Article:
Bishop Sessa Bistro and Wine Bar in Surry Hills is the brainchild of Melburnian nose-to-tail chef Paul Cooper (Pied à Terre (London) The Botanical, The Provincial Hotel, O’Connells Hotel) and industry stalwart Erez Gordon (Jacques Reymond Restaurant, The Botanical, Mezzo (London)).
Both Cooper and Gordon have young families, so adding a young restaurant to the mix wasn’t necessarily in the plan, but they couldn’t pass up the opportunity to take up residence in one of Crown Street’s most iconic sites – the old home of the well-loved French restaurant, Tabou.
Bishop Sessa takes a more casual approach to modern European dining than its predecessor and is focused on local, sustainable produce wherever possible.
Paul Cooper grew up in the Mornington Peninsula region of Victoria and his first hospitality experience was as a waiter at a local restaurant, where he met his now wife, Jaclyn. He soon moved into the kitchen and made his way through the ranks, finally moving to Melbourne to work at Matteo’s and then Bistrot d’Orsay.
Looking for broader experience, the pair headed overseas, travelling through Spain, Italy, France and the UK. Paul worked at several high-profile restaurants including Tom Aikens and Foliage at the Mandarin Oriental (both 1 Michelin Star) and ABaC in Spain (2 Michelin stars), finally landing at Pied à Terre Restaurant, London (2 Michelin stars) for two years working with Shane Osborn. Paul’s experience at Pied à Terre saw him start out working with pastry and bread, and accordingly his desserts and breads are of an outstanding standard. Everything served at Bishop Sessa is made on the premises
When Paul returned to Australia he worked with The Botanical, The Provincial Hotel and O’Connells Hotel before moving to Sydney to start Bishop Sessa with Erez Gordon.
Cooper’s experience at Michelin starred and hatted restaurants has gifted him a sophisticated suite of techniques, whilst his passion for accessible, interesting food and sustainable produce ensures his dishes are attractive to a broad range of diners.
Paul and Jaclyn have a daughter, Madison and a son Riley
Erez Gordon took an unlikely path into hospitality. Starting out at a rough pub making its way to gentrification, Erez was the security guard who explained to the regulars that their old pub had changed. There were knives, a few fights and a gun, but eventually the regulars moved on and Erez moved from the door to behind the bar.
It was a niche that suited him well and when he travelled to London, he ended up behind an entirely different kind of bar consoling celebrities moved on from their tables at the famous Mezzo, a restaurant so busy that no matter who you were, there were two sittings for each table. Returning home, Erez put his resume under two doors, and eventually became the maitre’ d of Jacques Reymond Restaurant and then general manager of The Botanical. After many years as a restaurant consultant, Erez and his family moved to Sydney.
Bishop Sessa – the man, the myth*
Bishop Sessa was a 15th century small town church figure in Italy with a love of food, wine and games in equal measures.
Bishop Sessa’s infatuation with eating and drinking was matched only by his reverence for games, in particular chess and his dedication to the spiritual and physical welfare of his congregation.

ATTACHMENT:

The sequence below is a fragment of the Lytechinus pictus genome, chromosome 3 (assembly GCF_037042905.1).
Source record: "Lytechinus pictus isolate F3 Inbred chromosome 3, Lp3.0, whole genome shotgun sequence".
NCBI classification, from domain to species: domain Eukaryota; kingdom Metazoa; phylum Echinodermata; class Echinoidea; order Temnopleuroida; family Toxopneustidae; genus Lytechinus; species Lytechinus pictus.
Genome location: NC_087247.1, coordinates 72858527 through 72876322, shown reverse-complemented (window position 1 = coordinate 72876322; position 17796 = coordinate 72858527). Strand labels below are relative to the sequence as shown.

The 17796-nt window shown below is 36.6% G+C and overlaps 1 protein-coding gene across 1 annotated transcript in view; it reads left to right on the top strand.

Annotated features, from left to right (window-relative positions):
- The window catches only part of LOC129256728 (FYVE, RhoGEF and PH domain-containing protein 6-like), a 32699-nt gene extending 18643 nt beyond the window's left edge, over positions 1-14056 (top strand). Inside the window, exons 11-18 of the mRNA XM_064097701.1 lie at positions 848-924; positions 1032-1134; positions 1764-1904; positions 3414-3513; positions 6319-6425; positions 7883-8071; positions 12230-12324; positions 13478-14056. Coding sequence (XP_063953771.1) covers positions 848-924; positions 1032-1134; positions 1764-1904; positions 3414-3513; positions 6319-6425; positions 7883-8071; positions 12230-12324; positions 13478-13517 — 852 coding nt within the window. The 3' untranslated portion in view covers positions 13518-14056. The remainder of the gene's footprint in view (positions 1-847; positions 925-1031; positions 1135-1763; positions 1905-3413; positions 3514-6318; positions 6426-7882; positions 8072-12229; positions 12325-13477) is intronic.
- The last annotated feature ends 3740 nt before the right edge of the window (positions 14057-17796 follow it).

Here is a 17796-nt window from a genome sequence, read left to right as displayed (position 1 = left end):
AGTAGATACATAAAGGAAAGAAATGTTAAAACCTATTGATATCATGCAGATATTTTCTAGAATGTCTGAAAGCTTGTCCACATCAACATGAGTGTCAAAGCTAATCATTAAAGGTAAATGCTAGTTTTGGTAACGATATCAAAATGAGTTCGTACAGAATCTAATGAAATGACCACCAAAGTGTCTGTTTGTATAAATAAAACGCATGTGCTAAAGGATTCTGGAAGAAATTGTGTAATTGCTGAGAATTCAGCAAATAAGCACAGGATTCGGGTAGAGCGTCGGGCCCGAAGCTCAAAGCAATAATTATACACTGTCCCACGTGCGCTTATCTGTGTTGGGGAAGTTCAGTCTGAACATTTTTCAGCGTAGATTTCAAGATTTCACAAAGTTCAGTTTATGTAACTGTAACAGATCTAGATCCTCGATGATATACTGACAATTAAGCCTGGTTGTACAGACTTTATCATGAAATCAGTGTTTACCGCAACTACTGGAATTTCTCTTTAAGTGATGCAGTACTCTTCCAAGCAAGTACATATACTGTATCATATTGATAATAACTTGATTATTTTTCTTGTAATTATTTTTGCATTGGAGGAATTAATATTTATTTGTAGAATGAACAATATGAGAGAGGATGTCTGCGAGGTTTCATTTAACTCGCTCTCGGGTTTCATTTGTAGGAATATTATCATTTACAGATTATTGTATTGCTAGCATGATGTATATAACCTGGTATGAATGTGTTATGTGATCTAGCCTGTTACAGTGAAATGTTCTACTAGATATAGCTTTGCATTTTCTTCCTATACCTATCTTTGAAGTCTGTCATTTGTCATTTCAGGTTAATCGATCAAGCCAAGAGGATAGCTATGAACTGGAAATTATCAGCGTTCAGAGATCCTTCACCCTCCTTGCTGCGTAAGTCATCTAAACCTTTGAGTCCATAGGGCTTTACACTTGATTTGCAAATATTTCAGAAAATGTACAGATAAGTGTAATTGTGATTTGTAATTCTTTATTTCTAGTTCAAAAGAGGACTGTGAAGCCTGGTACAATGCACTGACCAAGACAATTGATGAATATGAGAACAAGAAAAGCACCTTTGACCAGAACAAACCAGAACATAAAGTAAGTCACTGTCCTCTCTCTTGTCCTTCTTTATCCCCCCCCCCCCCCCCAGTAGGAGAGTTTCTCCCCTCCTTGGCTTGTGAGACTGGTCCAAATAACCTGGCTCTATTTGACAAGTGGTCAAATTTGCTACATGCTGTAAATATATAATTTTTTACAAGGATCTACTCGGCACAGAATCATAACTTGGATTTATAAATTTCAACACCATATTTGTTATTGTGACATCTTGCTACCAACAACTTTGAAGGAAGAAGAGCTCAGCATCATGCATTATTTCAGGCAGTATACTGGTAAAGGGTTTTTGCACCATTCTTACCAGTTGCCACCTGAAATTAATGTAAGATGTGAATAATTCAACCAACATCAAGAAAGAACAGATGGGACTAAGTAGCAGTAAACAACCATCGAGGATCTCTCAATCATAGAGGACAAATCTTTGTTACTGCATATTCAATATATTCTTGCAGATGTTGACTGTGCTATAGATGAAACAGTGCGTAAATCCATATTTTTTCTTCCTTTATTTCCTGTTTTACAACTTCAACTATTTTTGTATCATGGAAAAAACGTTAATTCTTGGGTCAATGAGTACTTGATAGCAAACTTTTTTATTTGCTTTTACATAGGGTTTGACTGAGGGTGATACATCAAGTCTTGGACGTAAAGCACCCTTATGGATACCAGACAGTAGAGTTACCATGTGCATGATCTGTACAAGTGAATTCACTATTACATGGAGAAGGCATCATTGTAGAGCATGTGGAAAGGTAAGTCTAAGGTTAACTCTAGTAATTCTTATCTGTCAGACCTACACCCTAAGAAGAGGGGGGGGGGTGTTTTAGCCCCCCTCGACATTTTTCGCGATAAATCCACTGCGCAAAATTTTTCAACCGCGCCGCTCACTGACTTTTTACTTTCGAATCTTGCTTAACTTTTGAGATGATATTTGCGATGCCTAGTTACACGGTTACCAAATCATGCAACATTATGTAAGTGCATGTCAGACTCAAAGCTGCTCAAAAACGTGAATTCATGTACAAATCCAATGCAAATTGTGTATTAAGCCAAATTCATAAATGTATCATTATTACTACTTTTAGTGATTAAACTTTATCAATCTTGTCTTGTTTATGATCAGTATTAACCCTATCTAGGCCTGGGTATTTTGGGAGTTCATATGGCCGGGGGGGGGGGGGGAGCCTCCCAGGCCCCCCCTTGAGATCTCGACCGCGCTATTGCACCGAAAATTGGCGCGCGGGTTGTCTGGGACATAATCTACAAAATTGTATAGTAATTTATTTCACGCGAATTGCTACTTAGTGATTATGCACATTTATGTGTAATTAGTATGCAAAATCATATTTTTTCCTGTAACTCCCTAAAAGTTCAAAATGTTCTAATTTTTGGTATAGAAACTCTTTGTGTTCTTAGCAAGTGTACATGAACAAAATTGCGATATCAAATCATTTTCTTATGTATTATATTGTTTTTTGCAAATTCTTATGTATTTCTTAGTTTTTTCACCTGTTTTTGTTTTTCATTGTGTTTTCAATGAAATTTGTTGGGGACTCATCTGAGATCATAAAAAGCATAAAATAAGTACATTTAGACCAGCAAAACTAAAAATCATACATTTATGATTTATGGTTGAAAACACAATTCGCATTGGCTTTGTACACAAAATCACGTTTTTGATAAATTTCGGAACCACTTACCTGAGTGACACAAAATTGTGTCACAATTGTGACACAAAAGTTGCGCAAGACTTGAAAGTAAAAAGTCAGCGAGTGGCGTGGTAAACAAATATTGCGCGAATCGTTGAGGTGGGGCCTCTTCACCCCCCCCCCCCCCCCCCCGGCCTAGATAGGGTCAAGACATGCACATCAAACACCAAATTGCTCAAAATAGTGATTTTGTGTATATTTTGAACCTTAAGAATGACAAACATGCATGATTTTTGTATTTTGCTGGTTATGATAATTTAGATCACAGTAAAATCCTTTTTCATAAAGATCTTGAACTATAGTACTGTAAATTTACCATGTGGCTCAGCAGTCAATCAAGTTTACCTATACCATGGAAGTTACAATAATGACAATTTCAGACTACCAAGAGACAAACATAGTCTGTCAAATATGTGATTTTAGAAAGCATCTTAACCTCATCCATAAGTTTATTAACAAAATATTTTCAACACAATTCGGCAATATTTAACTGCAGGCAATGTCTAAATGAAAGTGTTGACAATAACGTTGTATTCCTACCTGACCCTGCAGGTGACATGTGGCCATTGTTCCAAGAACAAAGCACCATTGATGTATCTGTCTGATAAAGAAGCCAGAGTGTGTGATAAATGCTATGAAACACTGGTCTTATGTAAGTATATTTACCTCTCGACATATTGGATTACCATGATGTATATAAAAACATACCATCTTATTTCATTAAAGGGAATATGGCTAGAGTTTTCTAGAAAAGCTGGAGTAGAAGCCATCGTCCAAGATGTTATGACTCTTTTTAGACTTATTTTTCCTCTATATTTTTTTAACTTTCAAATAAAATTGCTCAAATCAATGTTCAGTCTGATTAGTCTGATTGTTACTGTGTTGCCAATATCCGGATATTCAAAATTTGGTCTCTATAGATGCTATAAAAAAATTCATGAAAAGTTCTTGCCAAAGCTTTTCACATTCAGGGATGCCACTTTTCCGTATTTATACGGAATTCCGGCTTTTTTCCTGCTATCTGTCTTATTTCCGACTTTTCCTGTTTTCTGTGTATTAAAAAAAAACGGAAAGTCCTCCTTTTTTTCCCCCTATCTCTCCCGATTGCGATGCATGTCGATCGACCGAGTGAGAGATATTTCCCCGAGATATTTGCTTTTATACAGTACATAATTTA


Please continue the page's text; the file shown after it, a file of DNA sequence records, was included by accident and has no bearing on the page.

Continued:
For decades the Bishop kept his churchgoers safe from the blood-feud politics of medieval Italy with a combination of political strategy, bartering and religious threats.
When not deeply entrenched in a religious tract Sessa would keep his mind and wit sharp by playing highly strategic games such as chess.
Legend has it Bishop Sessa (BS) once fasted for a week before playing a game of chess with an acolyte. During the fast BS personally carved the game pieces from a local hard cheese. Neither man was permitted to eat until his gamesmanship had provided him with a hard won piece. BS insisted the denial and subsequent game sharpened his mind while strengthening his faith and resolve through adversity and self-denial. There is no record of who won but by all accounts the Bishop was a master.
An avid fan of the local grapes BS made the sacramental wine for his small congregation plus a little extra for his own dinner table from vines grown on a small dusty slope behind the chapel. He could often be found tending his vineyard with an exactitude bordering on the spiritual and in the heavy-handed game of small town 15th century politics his adherence to winemaking principles was offered as an example of his lack of faith and application to the word of god. Nevertheless he never allowed his detractors to interfere with what he referred to in his diaries as “the Lord’s other work”.
Bishop Sessa’s generosity was also legendary. Gifts of fresh meat, fruit and vegetables given to him by grateful churchgoers often found their way into the houses of the poor with the only indication of their provenance being a small chess-board bishop carved from Parmesan left along with the other foodstuffs.
BS died in curious circumstances. He was last seen by passing townsfolk on a clear winter’s day pruning the vines in the chapel vineyard. He failed to return for the evening meal and although his congregation searched for days neither he nor his body was ever found. This has encouraged many to suggest this is proof of his deserved sainthood but to date The Vatican has not seen fit to recommend him for beatification.
*All names and facts in this account have been changed to protect the guilty.